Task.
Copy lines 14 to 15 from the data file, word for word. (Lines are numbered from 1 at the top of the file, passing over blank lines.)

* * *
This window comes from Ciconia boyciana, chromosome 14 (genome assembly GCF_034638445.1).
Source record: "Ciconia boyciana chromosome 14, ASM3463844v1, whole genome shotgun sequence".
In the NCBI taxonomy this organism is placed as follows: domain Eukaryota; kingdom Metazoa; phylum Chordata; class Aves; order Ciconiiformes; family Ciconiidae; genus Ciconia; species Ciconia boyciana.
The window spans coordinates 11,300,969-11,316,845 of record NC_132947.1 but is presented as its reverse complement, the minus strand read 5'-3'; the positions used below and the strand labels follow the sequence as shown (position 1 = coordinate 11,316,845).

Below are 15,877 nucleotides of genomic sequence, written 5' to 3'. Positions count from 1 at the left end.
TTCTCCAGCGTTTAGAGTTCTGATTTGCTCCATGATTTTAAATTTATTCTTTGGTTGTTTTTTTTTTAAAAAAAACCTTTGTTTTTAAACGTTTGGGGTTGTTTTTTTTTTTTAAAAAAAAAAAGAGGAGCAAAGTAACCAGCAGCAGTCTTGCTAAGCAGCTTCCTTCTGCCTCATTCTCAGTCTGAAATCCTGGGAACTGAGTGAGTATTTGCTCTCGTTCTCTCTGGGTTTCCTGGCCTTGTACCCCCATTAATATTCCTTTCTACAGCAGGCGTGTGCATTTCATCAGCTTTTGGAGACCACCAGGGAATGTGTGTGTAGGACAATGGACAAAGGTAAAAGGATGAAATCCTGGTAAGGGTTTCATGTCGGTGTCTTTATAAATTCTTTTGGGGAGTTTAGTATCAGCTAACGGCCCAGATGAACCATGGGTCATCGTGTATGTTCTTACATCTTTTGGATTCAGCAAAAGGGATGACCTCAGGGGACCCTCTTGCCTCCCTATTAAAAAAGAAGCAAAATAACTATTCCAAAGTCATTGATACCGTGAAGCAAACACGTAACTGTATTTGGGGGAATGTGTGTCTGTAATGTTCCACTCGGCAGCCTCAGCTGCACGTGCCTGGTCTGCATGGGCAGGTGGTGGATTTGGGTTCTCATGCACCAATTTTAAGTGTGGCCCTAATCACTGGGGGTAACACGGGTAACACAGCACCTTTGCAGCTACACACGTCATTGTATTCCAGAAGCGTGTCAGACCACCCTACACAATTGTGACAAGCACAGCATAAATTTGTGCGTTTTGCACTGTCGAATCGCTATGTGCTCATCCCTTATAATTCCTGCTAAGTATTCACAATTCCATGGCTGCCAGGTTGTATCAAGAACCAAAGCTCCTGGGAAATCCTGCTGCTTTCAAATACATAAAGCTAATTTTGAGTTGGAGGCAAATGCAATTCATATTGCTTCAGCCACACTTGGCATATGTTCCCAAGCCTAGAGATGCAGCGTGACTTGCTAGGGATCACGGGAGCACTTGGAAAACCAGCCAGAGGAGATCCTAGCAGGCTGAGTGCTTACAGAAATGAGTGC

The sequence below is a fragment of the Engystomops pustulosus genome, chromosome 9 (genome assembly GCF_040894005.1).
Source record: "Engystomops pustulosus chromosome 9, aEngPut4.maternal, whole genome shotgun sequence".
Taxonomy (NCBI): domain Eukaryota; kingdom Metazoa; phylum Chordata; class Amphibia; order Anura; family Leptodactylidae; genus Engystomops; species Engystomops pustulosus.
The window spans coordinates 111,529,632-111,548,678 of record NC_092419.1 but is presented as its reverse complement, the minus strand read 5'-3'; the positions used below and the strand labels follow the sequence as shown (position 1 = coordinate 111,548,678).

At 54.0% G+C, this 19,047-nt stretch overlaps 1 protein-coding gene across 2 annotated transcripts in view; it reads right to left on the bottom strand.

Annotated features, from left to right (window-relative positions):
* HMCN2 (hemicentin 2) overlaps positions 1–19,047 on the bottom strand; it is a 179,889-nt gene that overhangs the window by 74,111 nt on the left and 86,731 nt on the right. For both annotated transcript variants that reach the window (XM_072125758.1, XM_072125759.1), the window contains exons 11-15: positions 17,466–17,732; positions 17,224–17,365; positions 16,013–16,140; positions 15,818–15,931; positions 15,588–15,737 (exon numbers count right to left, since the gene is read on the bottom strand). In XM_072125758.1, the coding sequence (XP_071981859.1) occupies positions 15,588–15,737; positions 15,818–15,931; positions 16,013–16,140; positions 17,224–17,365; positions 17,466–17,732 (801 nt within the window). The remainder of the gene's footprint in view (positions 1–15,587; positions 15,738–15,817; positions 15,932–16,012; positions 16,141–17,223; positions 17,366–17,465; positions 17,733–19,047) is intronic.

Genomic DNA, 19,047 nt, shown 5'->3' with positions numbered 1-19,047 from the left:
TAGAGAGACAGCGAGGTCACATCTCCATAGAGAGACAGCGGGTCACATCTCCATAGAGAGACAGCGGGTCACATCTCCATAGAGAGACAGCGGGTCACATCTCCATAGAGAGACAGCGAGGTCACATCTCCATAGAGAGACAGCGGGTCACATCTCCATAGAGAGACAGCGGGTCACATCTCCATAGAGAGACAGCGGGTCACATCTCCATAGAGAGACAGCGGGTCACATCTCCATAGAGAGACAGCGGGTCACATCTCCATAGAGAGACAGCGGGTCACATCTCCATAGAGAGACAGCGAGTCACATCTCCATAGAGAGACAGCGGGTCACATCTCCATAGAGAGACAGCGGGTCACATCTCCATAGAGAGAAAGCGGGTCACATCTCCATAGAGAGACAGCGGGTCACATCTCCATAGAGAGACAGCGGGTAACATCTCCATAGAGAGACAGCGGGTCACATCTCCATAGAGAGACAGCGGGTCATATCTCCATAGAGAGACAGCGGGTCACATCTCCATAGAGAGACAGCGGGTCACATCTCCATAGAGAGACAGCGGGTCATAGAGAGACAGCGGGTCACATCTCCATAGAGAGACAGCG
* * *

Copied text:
Genomic DNA, 19,047 nt, shown 5'->3' with positions numbered 1-19,047 from the left:
TAGAGAGACAGCGAGGTCACATCTCCATAGAGAGACAGCGGGTCACATCTCCATAGAGAGACAGCGGGTCACATCTCCATAGAGAGACAGCGGGTCACATCTCCATAGAGAGACAGCGAGGTCACATCTCCATAGAGAGACAGCGGGTCACATCTCCATAGAGAGACAGCGGGTCACATCTCCATAGAGAGACAGCGGGTCACATCTCCATAGAGAGACAGCGGGTCACATCTCCATAGAGAGACAGCGGGTCACATCTCCATAGAGAGACAGCGGGTCACATCTCCATAGAGAGACAGCGAGTCACATCTCCATAGAGAGACAGCGGGTCACATCTCCATAGAGAGACAGCGGGTCACATCTCCATAGAGAGAAAGCGGGTCACATCTCCATAGAGAGACAGCGGGTCACATCTCCATAGAGAGACAGCGGGTAACATCTCCATAGAGAGACAGCGGGTCACATCTCCATAGAGAGACAGCGGGTCATATCTCCATAGAGAGACAGCGGGTCACATCTCCATAGAGAGACAGCGGGTCACATCTCCATAGAGAGACAGCGGGTCATAGAGAGACAGCGGGTCACATCTCCATAGAGAGACAGCG